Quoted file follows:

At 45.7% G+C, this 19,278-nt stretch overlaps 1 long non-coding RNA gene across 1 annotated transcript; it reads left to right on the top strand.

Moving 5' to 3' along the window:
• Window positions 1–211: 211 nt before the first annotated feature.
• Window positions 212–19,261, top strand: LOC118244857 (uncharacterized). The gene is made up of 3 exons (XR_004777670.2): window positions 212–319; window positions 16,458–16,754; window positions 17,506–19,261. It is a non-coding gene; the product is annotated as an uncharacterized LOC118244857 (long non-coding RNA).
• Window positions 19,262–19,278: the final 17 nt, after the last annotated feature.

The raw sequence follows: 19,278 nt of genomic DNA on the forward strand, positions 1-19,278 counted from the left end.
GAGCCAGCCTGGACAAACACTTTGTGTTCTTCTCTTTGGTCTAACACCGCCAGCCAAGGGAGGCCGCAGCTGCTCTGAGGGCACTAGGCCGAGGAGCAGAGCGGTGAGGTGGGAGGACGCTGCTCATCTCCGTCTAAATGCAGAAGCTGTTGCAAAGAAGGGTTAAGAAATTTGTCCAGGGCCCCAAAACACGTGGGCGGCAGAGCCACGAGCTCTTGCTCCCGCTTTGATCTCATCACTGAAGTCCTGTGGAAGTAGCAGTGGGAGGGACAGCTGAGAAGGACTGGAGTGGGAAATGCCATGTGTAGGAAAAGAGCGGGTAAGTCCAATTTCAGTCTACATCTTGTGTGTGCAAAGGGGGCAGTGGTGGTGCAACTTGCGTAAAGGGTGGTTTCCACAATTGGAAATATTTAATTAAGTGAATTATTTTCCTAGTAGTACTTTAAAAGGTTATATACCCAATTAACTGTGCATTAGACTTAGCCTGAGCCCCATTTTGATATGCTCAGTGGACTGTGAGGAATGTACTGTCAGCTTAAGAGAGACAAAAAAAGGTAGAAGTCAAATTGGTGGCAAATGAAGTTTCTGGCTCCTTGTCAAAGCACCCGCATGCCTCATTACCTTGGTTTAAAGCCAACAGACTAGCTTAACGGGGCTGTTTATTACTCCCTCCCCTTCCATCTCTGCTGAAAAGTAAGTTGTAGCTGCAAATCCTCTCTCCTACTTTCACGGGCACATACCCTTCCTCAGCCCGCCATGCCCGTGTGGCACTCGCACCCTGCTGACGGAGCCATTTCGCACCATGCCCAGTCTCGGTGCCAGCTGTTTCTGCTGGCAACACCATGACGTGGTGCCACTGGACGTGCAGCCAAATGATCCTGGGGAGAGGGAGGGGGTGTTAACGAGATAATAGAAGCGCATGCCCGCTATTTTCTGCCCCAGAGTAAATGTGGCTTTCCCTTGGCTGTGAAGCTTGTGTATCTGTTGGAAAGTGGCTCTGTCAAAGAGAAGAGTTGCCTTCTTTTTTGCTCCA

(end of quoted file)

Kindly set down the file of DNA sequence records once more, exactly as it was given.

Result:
At 45.7% G+C, this 19,278-nt stretch overlaps 1 long non-coding RNA gene across 1 annotated transcript; it reads left to right on the top strand.

Moving 5' to 3' along the window:
• Window positions 1–211: 211 nt before the first annotated feature.
• Window positions 212–19,261, top strand: LOC118244857 (uncharacterized). The gene is made up of 3 exons (XR_004777670.2): window positions 212–319; window positions 16,458–16,754; window positions 17,506–19,261. It is a non-coding gene; the product is annotated as an uncharacterized LOC118244857 (long non-coding RNA).
• Window positions 19,262–19,278: the final 17 nt, after the last annotated feature.

The raw sequence follows: 19,278 nt of genomic DNA on the forward strand, positions 1-19,278 counted from the left end.
GAGCCAGCCTGGACAAACACTTTGTGTTCTTCTCTTTGGTCTAACACCGCCAGCCAAGGGAGGCCGCAGCTGCTCTGAGGGCACTAGGCCGAGGAGCAGAGCGGTGAGGTGGGAGGACGCTGCTCATCTCCGTCTAAATGCAGAAGCTGTTGCAAAGAAGGGTTAAGAAATTTGTCCAGGGCCCCAAAACACGTGGGCGGCAGAGCCACGAGCTCTTGCTCCCGCTTTGATCTCATCACTGAAGTCCTGTGGAAGTAGCAGTGGGAGGGACAGCTGAGAAGGACTGGAGTGGGAAATGCCATGTGTAGGAAAAGAGCGGGTAAGTCCAATTTCAGTCTACATCTTGTGTGTGCAAAGGGGGCAGTGGTGGTGCAACTTGCGTAAAGGGTGGTTTCCACAATTGGAAATATTTAATTAAGTGAATTATTTTCCTAGTAGTACTTTAAAAGGTTATATACCCAATTAACTGTGCATTAGACTTAGCCTGAGCCCCATTTTGATATGCTCAGTGGACTGTGAGGAATGTACTGTCAGCTTAAGAGAGACAAAAAAAGGTAGAAGTCAAATTGGTGGCAAATGAAGTTTCTGGCTCCTTGTCAAAGCACCCGCATGCCTCATTACCTTGGTTTAAAGCCAACAGACTAGCTTAACGGGGCTGTTTATTACTCCCTCCCCTTCCATCTCTGCTGAAAAGTAAGTTGTAGCTGCAAATCCTCTCTCCTACTTTCACGGGCACATACCCTTCCTCAGCCCGCCATGCCCGTGTGGCACTCGCACCCTGCTGACGGAGCCATTTCGCACCATGCCCAGTCTCGGTGCCAGCTGTTTCTGCTGGCAACACCATGACGTGGTGCCACTGGACGTGCAGCCAAATGATCCTGGGGAGAGGGAGGGGGTGTTAACGAGATAATAGAAGCGCATGCCCGCTATTTTCTGCCCCAGAGTAAATGTGGCTTTCCCTTGGCTGTGAAGCTTGTGTATCTGTTGGAAAGTGGCTCTGTCAAAGAGAAGAGTTGCCTTCTTTTTTGCTCCA